Pan-fried Patagonian Sea Scallops with Bacon

Tuesday, February 22, 2011


I've only very recently come to know (& love) scallops. It was a crash-course in tastes, actually. I first had them in paella at a Spanish restaurant in Manchester.

Before then, I always avoided them, shoved them onto the boyfriend's plate and happily munched away on everything else.

I've always been a picky eater and I'm starting to realize that that's a bit unfortunate. I'm hoping to expand my palate and to try new things, one grimacing bite at a time. Most recently it was the scallops. I was surprised by how fishy they were, which for most picky seafood eaters is a no-go, but for me, it was a tick under the right column. I love their fishyness. I love that they're firm but not too firm. They look like they should be gooey. They look like mini orbs of panacotta. They look unappetizing. Well, I should say the looked unappetizing. Now, I'm their biggest fan.

There's this ... culinary canon of dishes people who have not been trained as a chef are always wary to try cooking. It's normally things like: cheesecake, meringue, risotto, scallops. Some conniving (and insanely smart) chef started spewing the rumor that these foods were difficult to prepare. As a result, homecooks shy away from them and we all flock to restaurants for our fill of these dishes thought best left to the pros.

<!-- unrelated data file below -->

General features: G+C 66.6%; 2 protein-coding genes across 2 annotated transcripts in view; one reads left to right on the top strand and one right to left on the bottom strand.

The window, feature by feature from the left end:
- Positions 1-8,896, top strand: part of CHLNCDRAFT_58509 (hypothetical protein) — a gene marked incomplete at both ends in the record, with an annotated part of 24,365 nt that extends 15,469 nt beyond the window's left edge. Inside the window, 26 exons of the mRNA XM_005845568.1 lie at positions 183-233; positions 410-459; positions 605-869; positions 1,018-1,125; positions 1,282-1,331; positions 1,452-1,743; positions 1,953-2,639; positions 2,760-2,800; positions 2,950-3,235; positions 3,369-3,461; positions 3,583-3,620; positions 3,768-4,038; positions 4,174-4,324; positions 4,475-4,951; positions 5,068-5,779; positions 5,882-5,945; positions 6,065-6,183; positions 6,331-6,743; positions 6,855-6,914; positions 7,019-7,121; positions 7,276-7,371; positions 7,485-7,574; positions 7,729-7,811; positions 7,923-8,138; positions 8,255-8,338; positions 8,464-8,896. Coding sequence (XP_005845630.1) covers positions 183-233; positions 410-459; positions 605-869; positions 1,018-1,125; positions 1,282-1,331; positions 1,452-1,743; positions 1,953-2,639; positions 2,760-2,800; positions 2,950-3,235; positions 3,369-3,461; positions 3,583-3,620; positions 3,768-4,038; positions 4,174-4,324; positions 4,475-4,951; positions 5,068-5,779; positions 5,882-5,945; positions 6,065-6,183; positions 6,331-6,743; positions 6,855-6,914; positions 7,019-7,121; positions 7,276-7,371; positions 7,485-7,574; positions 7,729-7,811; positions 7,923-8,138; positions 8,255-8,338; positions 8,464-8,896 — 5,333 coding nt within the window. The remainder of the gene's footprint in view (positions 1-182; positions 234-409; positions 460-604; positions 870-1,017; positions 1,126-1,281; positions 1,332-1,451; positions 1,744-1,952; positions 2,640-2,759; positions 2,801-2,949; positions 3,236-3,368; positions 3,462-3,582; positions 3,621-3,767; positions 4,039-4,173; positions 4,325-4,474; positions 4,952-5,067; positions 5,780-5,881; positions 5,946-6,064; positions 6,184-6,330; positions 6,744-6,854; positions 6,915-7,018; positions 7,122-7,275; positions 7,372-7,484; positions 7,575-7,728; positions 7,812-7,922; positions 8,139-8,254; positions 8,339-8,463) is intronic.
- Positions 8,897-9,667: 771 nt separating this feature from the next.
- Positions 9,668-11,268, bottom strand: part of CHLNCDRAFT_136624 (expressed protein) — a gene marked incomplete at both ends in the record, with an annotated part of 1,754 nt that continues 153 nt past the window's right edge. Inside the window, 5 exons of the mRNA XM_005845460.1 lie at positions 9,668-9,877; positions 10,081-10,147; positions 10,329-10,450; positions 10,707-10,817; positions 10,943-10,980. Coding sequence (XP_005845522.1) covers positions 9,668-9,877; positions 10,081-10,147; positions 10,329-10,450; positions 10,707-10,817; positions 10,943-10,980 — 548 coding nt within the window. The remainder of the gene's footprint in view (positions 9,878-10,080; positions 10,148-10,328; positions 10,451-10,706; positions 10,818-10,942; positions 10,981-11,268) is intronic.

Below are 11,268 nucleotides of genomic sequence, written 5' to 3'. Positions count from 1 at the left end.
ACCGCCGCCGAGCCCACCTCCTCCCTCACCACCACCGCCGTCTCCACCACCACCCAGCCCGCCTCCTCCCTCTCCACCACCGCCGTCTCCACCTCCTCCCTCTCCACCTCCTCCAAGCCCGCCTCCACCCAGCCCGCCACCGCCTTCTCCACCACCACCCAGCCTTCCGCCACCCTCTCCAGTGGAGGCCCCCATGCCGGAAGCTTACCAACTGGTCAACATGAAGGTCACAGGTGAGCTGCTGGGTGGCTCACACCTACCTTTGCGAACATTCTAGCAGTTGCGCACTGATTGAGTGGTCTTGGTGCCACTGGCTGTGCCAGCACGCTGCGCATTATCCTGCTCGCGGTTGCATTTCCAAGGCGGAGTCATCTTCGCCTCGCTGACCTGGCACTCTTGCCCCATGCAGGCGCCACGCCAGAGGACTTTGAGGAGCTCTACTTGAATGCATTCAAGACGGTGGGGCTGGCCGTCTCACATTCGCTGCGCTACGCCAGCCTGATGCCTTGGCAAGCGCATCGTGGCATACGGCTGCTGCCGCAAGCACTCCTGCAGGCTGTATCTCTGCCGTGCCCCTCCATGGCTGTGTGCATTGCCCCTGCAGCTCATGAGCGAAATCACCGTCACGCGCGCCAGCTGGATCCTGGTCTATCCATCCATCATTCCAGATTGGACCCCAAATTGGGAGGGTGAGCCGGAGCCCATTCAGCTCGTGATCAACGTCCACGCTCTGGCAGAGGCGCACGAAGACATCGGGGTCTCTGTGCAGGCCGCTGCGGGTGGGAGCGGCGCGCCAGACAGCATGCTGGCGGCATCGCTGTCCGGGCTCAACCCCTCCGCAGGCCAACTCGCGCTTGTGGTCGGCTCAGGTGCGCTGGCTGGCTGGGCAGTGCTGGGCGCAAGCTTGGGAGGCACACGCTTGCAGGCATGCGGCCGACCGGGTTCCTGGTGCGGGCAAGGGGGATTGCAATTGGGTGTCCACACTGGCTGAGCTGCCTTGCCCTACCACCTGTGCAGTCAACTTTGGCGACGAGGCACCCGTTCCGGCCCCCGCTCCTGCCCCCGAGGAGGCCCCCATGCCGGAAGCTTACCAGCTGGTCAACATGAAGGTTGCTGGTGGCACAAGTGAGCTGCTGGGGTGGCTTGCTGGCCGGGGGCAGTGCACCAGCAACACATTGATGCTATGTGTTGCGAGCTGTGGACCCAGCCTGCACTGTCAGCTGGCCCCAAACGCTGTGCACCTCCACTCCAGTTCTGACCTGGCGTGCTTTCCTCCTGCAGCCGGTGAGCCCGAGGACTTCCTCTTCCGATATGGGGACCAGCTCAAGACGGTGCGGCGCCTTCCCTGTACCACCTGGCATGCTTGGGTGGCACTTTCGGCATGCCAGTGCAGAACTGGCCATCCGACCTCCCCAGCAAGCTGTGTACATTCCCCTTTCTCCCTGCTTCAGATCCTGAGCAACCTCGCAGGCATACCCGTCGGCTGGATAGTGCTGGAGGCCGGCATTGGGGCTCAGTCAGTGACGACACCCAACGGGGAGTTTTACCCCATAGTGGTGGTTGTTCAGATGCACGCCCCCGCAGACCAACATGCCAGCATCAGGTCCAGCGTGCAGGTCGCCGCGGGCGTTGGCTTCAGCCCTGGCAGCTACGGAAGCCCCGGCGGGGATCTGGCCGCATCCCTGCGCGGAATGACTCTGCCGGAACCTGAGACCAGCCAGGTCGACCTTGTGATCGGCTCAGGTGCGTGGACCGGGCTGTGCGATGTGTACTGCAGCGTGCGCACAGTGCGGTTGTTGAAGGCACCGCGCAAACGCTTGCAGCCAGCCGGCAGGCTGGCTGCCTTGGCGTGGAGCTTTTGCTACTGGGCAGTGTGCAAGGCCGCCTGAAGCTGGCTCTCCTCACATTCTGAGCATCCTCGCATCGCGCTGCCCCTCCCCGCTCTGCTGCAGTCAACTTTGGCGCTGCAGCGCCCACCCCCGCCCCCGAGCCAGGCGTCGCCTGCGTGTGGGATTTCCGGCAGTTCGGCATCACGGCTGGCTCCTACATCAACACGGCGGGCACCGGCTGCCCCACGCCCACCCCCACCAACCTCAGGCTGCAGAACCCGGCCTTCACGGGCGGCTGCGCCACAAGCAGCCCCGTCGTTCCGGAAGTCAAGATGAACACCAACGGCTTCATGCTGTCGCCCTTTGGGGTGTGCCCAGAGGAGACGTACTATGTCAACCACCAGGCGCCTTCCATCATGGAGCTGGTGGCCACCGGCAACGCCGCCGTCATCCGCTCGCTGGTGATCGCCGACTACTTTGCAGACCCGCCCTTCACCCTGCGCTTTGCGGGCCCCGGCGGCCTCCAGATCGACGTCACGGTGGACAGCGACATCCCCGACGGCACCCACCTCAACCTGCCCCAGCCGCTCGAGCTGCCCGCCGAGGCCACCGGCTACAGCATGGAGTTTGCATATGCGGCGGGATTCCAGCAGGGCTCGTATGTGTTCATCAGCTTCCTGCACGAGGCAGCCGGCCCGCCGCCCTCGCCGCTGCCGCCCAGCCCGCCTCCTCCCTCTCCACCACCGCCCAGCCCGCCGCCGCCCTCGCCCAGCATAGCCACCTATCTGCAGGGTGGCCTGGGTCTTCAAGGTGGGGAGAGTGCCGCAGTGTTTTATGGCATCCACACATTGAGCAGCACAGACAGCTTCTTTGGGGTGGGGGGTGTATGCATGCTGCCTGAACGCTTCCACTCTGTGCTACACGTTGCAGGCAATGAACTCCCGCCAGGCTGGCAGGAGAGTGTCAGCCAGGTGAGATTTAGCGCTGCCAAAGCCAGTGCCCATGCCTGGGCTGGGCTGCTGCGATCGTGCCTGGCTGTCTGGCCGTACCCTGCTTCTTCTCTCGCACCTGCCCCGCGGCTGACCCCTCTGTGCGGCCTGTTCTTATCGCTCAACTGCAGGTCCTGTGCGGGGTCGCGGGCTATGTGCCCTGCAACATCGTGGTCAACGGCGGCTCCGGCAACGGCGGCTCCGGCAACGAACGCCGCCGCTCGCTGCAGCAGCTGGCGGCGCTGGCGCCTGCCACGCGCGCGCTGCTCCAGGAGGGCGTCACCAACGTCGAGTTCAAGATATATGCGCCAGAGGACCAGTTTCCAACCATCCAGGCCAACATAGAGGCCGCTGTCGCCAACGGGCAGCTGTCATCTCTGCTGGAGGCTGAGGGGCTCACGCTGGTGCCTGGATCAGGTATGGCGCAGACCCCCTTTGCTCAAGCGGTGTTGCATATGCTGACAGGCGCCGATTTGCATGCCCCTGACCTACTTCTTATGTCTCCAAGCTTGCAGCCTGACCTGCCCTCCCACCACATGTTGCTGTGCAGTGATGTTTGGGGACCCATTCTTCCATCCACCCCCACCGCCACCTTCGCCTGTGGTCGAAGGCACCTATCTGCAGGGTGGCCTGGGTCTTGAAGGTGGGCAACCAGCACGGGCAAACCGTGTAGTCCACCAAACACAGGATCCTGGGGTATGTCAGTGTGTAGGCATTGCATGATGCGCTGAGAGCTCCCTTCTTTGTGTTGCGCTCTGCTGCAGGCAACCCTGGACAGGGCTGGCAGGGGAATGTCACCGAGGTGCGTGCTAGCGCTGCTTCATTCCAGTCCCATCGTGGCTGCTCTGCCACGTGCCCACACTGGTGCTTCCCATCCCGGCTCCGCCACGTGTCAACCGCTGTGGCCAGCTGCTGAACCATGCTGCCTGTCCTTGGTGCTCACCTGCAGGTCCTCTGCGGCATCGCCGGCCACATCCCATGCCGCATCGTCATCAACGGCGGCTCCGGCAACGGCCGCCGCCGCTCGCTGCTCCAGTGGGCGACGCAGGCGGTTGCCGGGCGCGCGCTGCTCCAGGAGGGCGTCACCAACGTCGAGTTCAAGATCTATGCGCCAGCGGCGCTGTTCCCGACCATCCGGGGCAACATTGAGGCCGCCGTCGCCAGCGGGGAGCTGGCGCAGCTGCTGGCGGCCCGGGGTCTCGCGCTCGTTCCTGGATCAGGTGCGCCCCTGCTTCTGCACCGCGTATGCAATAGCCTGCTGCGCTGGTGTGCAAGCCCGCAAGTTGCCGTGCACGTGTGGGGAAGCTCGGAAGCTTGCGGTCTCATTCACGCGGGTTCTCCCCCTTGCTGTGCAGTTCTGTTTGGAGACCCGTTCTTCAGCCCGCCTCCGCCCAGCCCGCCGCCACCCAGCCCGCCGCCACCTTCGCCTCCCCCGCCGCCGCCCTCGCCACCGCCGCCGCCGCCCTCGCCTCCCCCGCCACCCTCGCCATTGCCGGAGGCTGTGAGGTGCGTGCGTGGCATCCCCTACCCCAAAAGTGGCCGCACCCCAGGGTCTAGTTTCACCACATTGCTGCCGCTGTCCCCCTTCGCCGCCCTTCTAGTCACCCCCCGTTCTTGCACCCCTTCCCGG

I'll admit, I first felt that way when it came to tackling the scallops. But, my gusto and my memory of how divine they tasted (plus the fact that they were on sale at the supermarket this week) all combined and saw me in my kitchen, plopping these babies into a wok of warmed olive oil.

I fried them, splashed on some lemon juice and a bit of white wine and added some diced bacon. I had intended to wrap the bacon in the scallops but the scallops, as you can see were far too small. Next time I prepare them, I'll prepare them as originally intended.